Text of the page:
Tuesday, February 28, 2012

Day One Hundred and Eighteen: Are You Smarter than a Grade Four Kid?

We're walking into the All Nations Healing Hospital, Arwen and I, and she is carrying her toque and what looks like recipe cards with an elastic holding them together. "What's that?" I ask.

"Flash cards," she says. "I forgot them in my toque."

As we sign Arwen in, she is pulling the elastic, wiggling the elastic; finally, I pocket the elastic. We sit in the comfy chairs and my nine year old gives me the flashcards. "Here. You hold them like this so I can see the question and you can see the answers." She demonstrates.

"How long have First Nations Peoples inhabited North America?" Arwen reads. "A really long time," she answers herself.

"Thousands of years," I read from my side of the card.

"How did First Nation peoples come to live here? The Creator put them here."

"That's right."

"List at least five Aboriginal 'inventions' or contributions." She pauses and then begins to number her fingers. "Canoe, cough syrup, games..."

"What kind of games?"

"Lacrosse," she says.

"And darts," I add.

She's on finger number three, pulling on number four. "Stuff to make you feel better," she says, a question mark in her throat.

"Pain remedies," I say.

"Yes and ummmmmmmmm gum." She has her five.

I read silently. Canoe, kayak, snowshoes, cough syrup, cure for scruvy, chewing gum, snow goggles, lacrosse, petroleum jelly, harvesting wild rice and growing and harvesting corn and sunflowers, various pain remedies, tobaggan, dart games, and the expression etc. is typed at the end of thirteen. I give the card back to Arwen.

"List and be able to discuss the meaning of the thirteen Tipi Teachings," says Arwen. "I know this because you taught me, Mom." She wiggles in the chair, a smile on her face.

I grin, too. I'm not usually the mom who works on homework with her kids, in fact, I rarely do. Guess I'm a little proud to finally get the Mom thing right.

She gets her finger counters ready again and is able to list only nine. "I always miss good child rearing," she says.

"That's ironic," I say. Arwen giggles.

A woman and a baby has joined us.

"Spelling words?" she asks.

"No actually the tipi teachings," I say. She raisers her eyebrows and nods, approvingly. I wonder if she's white, but she's wearing moccasins. Funny how we classify people, I think, then turn to Arwen. "Here, you hold it, let me try."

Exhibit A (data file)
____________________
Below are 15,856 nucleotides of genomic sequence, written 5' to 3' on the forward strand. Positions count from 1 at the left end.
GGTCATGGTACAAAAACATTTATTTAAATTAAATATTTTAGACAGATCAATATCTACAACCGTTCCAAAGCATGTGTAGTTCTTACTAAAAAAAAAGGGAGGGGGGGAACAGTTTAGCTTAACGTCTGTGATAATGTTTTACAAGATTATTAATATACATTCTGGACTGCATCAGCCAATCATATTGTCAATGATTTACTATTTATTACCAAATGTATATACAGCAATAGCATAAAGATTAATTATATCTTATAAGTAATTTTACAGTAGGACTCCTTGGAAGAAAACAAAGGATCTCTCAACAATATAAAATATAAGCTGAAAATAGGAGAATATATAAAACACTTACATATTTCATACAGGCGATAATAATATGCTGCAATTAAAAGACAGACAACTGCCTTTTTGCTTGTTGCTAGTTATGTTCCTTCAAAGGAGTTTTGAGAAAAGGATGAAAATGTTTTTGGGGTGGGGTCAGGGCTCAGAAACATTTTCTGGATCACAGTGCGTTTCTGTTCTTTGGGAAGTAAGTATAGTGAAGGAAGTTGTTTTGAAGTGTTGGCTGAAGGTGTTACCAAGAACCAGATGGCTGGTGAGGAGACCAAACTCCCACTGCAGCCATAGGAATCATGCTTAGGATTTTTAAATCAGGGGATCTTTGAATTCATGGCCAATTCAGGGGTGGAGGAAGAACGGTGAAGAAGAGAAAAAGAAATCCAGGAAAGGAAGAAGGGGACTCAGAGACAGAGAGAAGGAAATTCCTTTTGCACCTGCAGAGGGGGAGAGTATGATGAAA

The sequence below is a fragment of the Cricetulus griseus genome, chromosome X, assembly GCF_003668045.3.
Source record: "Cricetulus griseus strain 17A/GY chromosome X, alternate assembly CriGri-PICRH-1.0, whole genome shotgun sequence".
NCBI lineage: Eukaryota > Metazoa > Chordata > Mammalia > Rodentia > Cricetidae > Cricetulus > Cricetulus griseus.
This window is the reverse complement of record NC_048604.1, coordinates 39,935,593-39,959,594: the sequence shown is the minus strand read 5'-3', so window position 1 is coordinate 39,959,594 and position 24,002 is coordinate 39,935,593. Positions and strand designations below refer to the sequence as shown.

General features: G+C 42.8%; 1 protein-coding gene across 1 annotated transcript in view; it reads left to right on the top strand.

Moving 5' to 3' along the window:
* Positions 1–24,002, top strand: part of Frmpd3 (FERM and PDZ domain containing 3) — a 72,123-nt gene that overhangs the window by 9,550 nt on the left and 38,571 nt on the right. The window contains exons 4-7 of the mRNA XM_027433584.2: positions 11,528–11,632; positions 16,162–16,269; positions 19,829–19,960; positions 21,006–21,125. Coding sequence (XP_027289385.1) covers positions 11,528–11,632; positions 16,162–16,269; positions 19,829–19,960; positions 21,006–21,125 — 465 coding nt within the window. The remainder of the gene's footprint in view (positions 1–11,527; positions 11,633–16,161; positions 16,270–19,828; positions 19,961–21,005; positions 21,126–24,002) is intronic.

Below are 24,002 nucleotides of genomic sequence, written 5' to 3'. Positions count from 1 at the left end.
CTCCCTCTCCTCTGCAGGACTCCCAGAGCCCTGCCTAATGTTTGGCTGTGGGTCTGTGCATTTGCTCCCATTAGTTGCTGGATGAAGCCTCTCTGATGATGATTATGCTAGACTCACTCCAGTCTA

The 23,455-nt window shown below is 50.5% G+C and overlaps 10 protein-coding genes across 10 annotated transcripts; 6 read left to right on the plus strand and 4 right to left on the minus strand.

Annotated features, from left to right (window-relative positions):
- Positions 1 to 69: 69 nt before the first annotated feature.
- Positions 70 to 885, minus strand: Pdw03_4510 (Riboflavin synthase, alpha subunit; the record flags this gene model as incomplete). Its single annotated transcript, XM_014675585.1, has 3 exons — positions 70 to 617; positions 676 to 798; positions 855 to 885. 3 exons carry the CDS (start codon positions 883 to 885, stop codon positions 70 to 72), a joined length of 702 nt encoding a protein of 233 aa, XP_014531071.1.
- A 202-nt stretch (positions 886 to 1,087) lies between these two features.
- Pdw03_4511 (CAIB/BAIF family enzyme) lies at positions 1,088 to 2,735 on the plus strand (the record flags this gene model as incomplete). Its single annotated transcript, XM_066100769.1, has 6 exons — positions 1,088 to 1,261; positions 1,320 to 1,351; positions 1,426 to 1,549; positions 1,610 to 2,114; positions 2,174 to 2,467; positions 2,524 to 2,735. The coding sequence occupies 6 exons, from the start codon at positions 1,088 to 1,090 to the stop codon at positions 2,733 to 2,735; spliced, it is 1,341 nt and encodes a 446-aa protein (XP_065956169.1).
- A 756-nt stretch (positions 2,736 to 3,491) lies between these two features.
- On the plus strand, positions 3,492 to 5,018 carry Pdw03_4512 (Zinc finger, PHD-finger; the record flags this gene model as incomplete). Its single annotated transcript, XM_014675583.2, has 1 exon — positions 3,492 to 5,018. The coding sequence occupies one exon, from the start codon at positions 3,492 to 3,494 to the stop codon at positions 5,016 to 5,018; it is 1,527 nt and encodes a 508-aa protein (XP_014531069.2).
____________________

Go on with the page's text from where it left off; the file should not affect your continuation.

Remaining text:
I remember my classroom two years ago, when I had the tipi teachings posted around the walls, just below the ceiling. I start beside my desk and go around the room in my mind. "Happiness, love, faith, kinship, cleanliness, thankfulness," and then I pause. "I always get stuck here... well, then strength, good child rearing, humility, obedience, respect, and... I've missed two."

"You missed sharing and hope," says Arwen.

"Oh, I always forget sharing, and we both missed hope," I say. "You should memorize them in threes like Mommy. Four groups of three, with hope at the end. I hope I can remember the last tipi teaching. A person can always finish with hope. I hope you remember all thirteen tipi teachings."

Arwen ignores my puns and reads the next question. "Who were the 'first inhabitants' of what is now known as Saskatchewan? First Nations."

I nod. "Many different groups."

Another woman and her son, younger than Arwen, are now sitting next to us. A man, maybe just a bit older than me, is also waiting.

"Which First Nation peoples inhabited 'Saskatchewan' from the beginning of time?" Arwen continues. "Ummm... Dene, Cree, Saulteaux, Nakota, Lakota, Dakota," she says.

"You got them all. Do you know what group, Nakota, Lakota or Dakota, are from Standing Buffalo?" I say.

"No," Arwen says. Her eyes are looking past me, to the nursing station. She looks worried.

"Dakota," I say. "I finally got that clear in my head this year."

"Is it true or false that when the newcomers (Europeans) first arrived, First Nation people taught them many skills, such as how to build shelters, find food, and construct canoes." She pauses. "True."

"True," I say.

"What method (way) do First Nation Peoples pass down their stories from one generation to the next?" Her eyes look up and to the left. "Oral thing-a-ma-jig?"

"Orally... known as the oral tradition," I read.

"Another name for North America is...? Turtle Island." Arwen is smiling.

I wonder if she likes the image of Turtle Island, or what is it that's making her smile, but I don't ask. She gathers the cards, wraps them up in the elastic and we continue waiting.

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